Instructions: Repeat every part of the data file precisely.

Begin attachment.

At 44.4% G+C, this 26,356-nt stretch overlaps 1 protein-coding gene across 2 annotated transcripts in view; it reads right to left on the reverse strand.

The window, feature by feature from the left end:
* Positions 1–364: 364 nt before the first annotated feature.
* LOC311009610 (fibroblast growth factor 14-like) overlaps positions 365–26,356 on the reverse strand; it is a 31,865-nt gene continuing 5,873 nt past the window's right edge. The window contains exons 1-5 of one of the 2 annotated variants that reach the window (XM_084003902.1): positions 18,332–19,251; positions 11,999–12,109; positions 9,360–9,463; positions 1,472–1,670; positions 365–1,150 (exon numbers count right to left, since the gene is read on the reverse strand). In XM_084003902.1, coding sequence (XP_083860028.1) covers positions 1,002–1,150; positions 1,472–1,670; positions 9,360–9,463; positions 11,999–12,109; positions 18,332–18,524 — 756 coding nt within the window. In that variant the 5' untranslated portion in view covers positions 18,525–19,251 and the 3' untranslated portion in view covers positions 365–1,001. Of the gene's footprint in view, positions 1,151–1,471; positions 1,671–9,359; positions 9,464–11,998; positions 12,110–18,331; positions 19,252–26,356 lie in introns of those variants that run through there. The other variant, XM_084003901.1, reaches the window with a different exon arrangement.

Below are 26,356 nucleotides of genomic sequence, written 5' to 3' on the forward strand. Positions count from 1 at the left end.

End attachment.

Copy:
At 44.4% G+C, this 26,356-nt stretch overlaps 1 protein-coding gene across 2 annotated transcripts in view; it reads right to left on the reverse strand.

The window, feature by feature from the left end:
* Positions 1–364: 364 nt before the first annotated feature.
* LOC311009610 (fibroblast growth factor 14-like) overlaps positions 365–26,356 on the reverse strand; it is a 31,865-nt gene continuing 5,873 nt past the window's right edge. The window contains exons 1-5 of one of the 2 annotated variants that reach the window (XM_084003902.1): positions 18,332–19,251; positions 11,999–12,109; positions 9,360–9,463; positions 1,472–1,670; positions 365–1,150 (exon numbers count right to left, since the gene is read on the reverse strand). In XM_084003902.1, coding sequence (XP_083860028.1) covers positions 1,002–1,150; positions 1,472–1,670; positions 9,360–9,463; positions 11,999–12,109; positions 18,332–18,524 — 756 coding nt within the window. In that variant the 5' untranslated portion in view covers positions 18,525–19,251 and the 3' untranslated portion in view covers positions 365–1,001. Of the gene's footprint in view, positions 1,151–1,471; positions 1,671–9,359; positions 9,464–11,998; positions 12,110–18,331; positions 19,252–26,356 lie in introns of those variants that run through there. The other variant, XM_084003901.1, reaches the window with a different exon arrangement.

Below are 26,356 nucleotides of genomic sequence, written 5' to 3' on the forward strand. Positions count from 1 at the left end.